The Abuse of the “AstroTurf” Misnomer -This isn’t LA gang warfare, it’s Net Neutrality Warfare
I would like to take this time to call a truce.
What I am realizing after digesting some of the responses to posts and articles from net neutrality advocates is that they have been quite successful – successful at cultivating a class of misinformed followers. Beginning with the apocalyptic claims that the Internet needs saving. Net Neutrality advocates are painting a grim and dismal picture of a world without net neutrality.
In this hypothetical world, ISPs and corporations will control what messages we all receive. Small enterprising businesses will not be able to thrive. Our content will be censored. The Internet as we know it will cease to exist. Behind closed doors, I highly doubt even those sending out these messages believe this grim outlook.
When I started actively looking into the issue for my own edification and on behalf of my small, minority and women owned business clients, I discovered the truth. There is little to no evidence that any of the parade of horribles espoused by net neutrality proponents will actually happen absent more stringent regulations. Net regulation advocates rely on the same three examples of malfeasance of a few carriers in the past, but that is hardly sufficient evidence to justify action that could change or slow down innovation, growth or the seamless nature of the Internet. The case for market failure has hardly been made.
The overwhelming lack of evidence supporting the need for more internet regulation notwithstanding, Net Neutrality advocates encourage us to distrust corporations because of the hypothetical evil they will one day reap on the Internet. At the same time, we are being asked to take a leap of faith that the repercussions of regulation will not also result in a degradation of our Internet experience or compromise in our service quality and ability to access the services we want and need when we want to.
Hypotheticals aside, I have concrete, real examples of groups that would be harmed by increased Internet regulation, beginning with lower income consumers. They would have a more difficult time paying even a nominal price increase if ISPs respond to regulation by increasing prices across the board. Meanwhile, I have clients who have relationships with ISPs and online companies who will no longer be able to maintain those relationships as a condition of some of the new rules.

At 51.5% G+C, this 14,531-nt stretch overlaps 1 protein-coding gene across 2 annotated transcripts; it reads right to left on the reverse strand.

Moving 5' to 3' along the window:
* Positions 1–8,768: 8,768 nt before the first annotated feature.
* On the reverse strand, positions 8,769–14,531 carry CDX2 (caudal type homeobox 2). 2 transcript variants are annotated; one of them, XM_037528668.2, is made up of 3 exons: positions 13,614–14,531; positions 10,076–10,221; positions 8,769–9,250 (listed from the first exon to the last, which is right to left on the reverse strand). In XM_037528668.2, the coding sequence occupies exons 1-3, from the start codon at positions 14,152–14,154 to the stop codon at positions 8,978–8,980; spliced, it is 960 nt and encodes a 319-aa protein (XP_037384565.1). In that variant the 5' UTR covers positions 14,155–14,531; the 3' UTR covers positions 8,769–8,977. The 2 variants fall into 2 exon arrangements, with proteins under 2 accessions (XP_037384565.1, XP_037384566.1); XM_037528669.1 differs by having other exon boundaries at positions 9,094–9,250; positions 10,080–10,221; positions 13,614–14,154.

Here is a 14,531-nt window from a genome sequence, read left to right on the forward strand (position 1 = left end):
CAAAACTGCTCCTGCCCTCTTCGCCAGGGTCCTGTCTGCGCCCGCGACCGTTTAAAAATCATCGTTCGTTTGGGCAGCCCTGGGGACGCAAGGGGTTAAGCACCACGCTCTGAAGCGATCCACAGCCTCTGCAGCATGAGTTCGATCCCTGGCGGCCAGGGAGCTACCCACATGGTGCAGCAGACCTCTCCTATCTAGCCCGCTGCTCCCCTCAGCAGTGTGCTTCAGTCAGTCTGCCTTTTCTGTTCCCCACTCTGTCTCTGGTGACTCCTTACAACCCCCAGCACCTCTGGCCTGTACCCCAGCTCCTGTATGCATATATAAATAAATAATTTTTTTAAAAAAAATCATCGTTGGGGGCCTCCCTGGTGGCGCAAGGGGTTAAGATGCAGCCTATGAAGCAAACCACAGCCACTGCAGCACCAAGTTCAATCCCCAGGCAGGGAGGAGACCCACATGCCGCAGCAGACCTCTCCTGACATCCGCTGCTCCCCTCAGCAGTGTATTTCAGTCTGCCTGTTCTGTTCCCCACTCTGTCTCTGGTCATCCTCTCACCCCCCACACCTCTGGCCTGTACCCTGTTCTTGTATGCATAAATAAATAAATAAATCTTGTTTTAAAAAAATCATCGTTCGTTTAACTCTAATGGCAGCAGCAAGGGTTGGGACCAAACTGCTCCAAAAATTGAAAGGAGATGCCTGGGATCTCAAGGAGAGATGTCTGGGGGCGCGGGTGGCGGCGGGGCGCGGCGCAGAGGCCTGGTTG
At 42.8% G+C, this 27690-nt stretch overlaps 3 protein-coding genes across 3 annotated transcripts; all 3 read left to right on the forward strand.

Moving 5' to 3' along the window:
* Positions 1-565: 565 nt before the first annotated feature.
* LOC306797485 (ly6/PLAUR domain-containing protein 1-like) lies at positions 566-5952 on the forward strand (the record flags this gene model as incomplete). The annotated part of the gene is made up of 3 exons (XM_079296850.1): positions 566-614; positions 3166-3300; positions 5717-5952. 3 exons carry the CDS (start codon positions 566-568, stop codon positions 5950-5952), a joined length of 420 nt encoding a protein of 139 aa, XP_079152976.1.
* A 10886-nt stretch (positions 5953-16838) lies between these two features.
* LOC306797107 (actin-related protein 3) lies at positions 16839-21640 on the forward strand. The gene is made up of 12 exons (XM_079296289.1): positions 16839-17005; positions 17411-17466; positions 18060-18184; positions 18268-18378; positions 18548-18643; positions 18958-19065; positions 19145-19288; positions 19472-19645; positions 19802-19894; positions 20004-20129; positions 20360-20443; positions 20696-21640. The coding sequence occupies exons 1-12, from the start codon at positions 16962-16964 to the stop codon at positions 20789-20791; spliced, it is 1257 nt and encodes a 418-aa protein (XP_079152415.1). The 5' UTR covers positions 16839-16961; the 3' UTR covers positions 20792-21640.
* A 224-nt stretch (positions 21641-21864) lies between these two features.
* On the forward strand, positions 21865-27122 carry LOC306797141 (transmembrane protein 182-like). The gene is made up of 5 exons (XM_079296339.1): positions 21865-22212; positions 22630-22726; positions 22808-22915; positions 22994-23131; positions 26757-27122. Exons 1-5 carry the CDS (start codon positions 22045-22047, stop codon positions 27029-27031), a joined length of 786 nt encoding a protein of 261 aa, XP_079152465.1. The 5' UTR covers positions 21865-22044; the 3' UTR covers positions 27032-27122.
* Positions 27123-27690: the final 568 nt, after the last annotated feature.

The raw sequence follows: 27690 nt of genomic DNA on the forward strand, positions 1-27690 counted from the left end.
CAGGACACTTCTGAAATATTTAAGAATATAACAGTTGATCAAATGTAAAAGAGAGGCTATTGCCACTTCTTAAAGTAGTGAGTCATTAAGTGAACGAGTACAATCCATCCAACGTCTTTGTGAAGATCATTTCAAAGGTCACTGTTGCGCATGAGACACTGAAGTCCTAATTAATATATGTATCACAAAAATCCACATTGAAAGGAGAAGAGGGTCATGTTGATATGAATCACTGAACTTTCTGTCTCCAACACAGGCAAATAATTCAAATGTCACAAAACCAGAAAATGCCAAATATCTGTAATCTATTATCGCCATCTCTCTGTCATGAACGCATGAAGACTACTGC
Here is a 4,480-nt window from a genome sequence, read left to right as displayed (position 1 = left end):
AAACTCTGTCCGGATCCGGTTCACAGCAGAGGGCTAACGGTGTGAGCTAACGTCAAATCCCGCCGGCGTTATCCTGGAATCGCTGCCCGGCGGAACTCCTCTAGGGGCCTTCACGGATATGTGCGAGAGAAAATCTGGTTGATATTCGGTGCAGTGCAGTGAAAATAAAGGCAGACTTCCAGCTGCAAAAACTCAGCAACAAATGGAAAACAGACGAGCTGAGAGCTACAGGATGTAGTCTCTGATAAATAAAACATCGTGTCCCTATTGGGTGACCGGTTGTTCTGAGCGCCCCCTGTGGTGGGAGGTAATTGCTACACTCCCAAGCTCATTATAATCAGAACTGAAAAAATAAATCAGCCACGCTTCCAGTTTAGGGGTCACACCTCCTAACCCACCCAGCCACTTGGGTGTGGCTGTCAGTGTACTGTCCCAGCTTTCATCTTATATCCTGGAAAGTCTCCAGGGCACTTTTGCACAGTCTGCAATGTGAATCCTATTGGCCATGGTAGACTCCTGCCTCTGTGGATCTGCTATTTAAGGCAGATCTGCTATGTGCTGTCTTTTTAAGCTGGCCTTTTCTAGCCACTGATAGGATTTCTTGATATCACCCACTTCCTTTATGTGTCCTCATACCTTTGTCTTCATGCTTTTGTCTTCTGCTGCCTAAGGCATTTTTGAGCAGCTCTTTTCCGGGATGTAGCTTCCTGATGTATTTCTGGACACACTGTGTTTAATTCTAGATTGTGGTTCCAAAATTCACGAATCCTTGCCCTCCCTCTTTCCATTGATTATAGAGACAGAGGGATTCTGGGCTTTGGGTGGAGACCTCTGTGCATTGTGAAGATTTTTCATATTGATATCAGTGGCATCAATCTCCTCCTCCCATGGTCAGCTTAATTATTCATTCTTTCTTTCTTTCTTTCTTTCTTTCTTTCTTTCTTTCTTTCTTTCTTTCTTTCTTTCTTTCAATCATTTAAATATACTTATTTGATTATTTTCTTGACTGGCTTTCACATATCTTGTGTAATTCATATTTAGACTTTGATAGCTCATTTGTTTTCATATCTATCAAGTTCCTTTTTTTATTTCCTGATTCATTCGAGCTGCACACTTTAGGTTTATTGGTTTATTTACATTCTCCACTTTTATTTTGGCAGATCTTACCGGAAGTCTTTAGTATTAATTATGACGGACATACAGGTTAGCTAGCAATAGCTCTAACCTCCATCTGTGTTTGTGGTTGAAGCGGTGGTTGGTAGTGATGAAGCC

Another effective aspect of the Net Neutrality advocates’ campaign is to paint all business and corporate interests with a broad brush, pegging them as evil, anti-consumer, anti- public, and only out for their bottom line. It is the same mentality that fuels conspiracy theorists and extreme factions in our society. Fanning the flames of corporate distrust creates a following of anti-business-like curmudgeons.
An unfortunate casualty of that campaign are those whose interests sometimes align with the corporations who, at times, find themselves at odds with their former friends, fighting tooth and nail to make sure their interests are properly represented. Not all businesses are created equal, and small businesses are more vulnerable to market downturns than larger businsses and must be creative when it comes to financing their growth and development. It is unfair to ask them to sacrifice their American dream of making headway into the industry to champion a cause that could disrupt their businesses.
When they are not being asked to be martyrs and promote a message that they don’t necessarily believe in, they are called astroturf or sell outs or selfish. The accusations are utterly ridiculous, unfounded and baseless.
I am not sure when it happened, but at some point, this debate turned from a friendly disagreement on issues and policy to an all out war, complete with biting and poisonous rhetoric, back door meetings, and fingerpointing. It eventually became a partisan issue as well when no one was looking. It didn’t have to be this way.
I have asked serious questions of friends on one side of the issue wanting some more insight and information. However, because they realize I have an issue with some of the regulations, some have returned my queries with a sideward glance and an attitude of disgust and distrust towards my challenge to their position. They ask me if I am sure of all the issues and if I really understand all of the issues. On the contrary, I am a student of telecom policy, and at times have been a teacher of it, having instructed at three law schools and been a media law lecturer at two undergraduate institutions. Thus, I am aptly capable of digesting all of the varying complexities behind this issue. If I do not agree, it is because there are substantial, real and actual concerns I have, not that I am somehow ill-equipped to comprehend the issues. It is a condescending jab that is reserved for persons and groups of color I assume based on the treatment some civil rights organizations who challenge net neutrality have received.
At the end of the day, the fact of the matter is that there is a middle ground and there are alternatives to accomplishing all of the goals that Net Neutrality advocates want to accomplish. These alternatives can be addressed and adopted in a way that will not create more harm and damage to some of those groups, like my small minority and women business clients.
The challenge is bringing all sides to the table to discuss alternatives, rather than continuing down this long and treacherous road we are on now.
I mean if the Crips and the Bloods can do it…
image credit: Turner Duckworth